25 October 2016
Women break stones at a people's commune in 1958. 
In his book, historian Frank Dikotter estimates the death toll from the Great Famine of 1958-1962 at 45 million. Photo:
Women break stones at a people's commune in 1958. In his book, historian Frank Dikotter estimates the death toll from the Great Famine of 1958-1962 at 45 million. Photo:

Like Abe, Communist Party refuses to face its past

This year the Hong Kong government is holding many events to commemorate the 70th anniversary of the surrender of Japan. The largest will be on Sept. 3, the same day as a large military parade in Beijing.

The death and suffering of millions of Chinese, and other people in Asia, during World War Two is of course worthy of respect and reflection, as is an accurate history of what happened during those terrible years.

Each day the mainland media attack Japanese Prime Minister Shinzo Abe and his government for “not facing the past” and not acknowledging the murder, medical experiments on humans and other atrocities carried out by his country’s military between 1931 and 1945.

But China’s Communist Party equally refuses to face the past and acknowledge the atrocities it has carried out.

In May 2013, the Ministry of Education issued an instruction to university teaching groups with seven “no’s” – including universal values, judicial independence, freedom of the press, the privileges of the capitalist class and the past mistakes of the Communist Party.

The biggest hole in the textbooks and the media is the Great Famine of 1958-1962. Yang Jisheng, a veteran Xinhua journalist, wrote the most authoritative account of this in Tombstone (墓碑), published in Chinese in Hong Kong in 2008 and in English, French and German in 2012.

He estimates the death toll at 36 million. In his “Mao’s Great Famine”, Frank Dikotter, a historian at the University of Hong Kong, puts the figure at 45 million.

The evidence Yang presents is irrefutable. A staff member of Xinhua from 1966 to 2001, he had the access of an insider, able to see local party and government records and interview people who were active during the famine. No ordinary Chinese, even less a foreigner, would have such access.

“I call this book Tombstone. It is a tombstone for my father who died of hunger in 1959, for the 36 million Chinese who also died of hunger, for the system that caused my death and perhaps myself for writing this book,” reads the preface. It runs to 1,208 pages and volumes, with meticulous citing of sources aimed at preventing the government from dismissing it.

The official account describes this period as “the three years of natural disasters”, putting the blame for starvation on drought, floods or other causes beyond the reach of man.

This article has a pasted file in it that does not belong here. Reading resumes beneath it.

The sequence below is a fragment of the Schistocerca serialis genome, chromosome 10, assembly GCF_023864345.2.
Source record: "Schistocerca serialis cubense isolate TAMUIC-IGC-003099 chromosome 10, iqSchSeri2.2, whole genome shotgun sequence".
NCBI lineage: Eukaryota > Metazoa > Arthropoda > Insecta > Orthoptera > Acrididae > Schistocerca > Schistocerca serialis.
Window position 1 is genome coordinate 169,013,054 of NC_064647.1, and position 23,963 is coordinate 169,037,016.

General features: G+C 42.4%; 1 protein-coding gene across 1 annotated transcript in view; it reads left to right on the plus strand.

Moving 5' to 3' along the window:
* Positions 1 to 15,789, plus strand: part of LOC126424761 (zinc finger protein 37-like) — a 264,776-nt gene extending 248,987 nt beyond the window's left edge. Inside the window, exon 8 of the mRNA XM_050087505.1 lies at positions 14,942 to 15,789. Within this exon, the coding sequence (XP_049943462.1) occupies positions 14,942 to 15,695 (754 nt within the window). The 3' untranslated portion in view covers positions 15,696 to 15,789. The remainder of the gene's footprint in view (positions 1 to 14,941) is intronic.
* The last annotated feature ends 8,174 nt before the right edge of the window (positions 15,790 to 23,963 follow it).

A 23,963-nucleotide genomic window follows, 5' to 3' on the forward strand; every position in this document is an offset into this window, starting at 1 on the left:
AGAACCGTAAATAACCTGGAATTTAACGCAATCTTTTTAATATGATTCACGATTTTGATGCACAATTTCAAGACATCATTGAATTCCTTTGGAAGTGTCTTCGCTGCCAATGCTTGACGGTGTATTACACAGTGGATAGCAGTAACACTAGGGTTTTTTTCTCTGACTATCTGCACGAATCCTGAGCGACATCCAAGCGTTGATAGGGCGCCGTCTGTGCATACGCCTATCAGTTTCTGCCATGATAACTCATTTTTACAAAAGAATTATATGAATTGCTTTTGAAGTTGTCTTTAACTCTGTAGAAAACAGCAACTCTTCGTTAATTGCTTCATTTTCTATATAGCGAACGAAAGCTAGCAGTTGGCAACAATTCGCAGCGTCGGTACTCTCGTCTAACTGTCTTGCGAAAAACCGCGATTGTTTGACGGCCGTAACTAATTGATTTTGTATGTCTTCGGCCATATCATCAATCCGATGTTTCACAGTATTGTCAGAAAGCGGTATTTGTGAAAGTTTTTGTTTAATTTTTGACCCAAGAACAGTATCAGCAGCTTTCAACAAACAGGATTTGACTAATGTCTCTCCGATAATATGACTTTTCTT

Yang’s book is banned on the mainland. Most people have no idea what happened. Many of those who lived through it do not wish or fear to talk about it.

Another “blank” is the anti-rightist movement of 1957-1959 aimed at purging the party of people considered “rightist”. Work units were given quotas of such people to find and root out; even if there were none, they had to find enough to meet the quota.

An estimated 550,000 people were persecuted, among them future premier Zhu Rongji, who was dismissed from the State Planning Commission and sent to the countryside for “re-education”. He always refused to discuss this episode in public, despite the pain and injustice caused to him.

This is a taboo topic in China because one of the main executors of the campaign was Deng Xiaoping, who is revered as the father of the open-door and reform policy.

There is more material available on the Cultural Revolution of 1966-76, in which millions were subject to persecution and other forms of abuse. In 1981, the party declared that this was “responsible for the most severe setback and the heaviest losses suffered by the party, the country, and the people since the founding of the People’s Republic”.

But what is missing from textbooks and the media is analysis of the key role of Mao Zedong, who launched the upheaval in May 1966 and directed it thereafter.

He remains untouchable – his face is on the country’s banknotes and his image overlooks Tiananmen Square. His place is essential to the party’s version of history and its support among the public.

Historians estimate the death toll of Chinese, military and civilian, during World War Two at between 15 and 20 million. If the casualties from the anti-rightist movement, the Great Famine and the Cultural Revolution were added together, the figure would surely exceed that.

Of course, Abe and other revisionists in Japan should recount history as it really was. So also should the Chinese Communist Party.

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Hong Kong-based journalist and author. He had worked as a correspondent for the South China Morning Post in Beijing and Shanghai.

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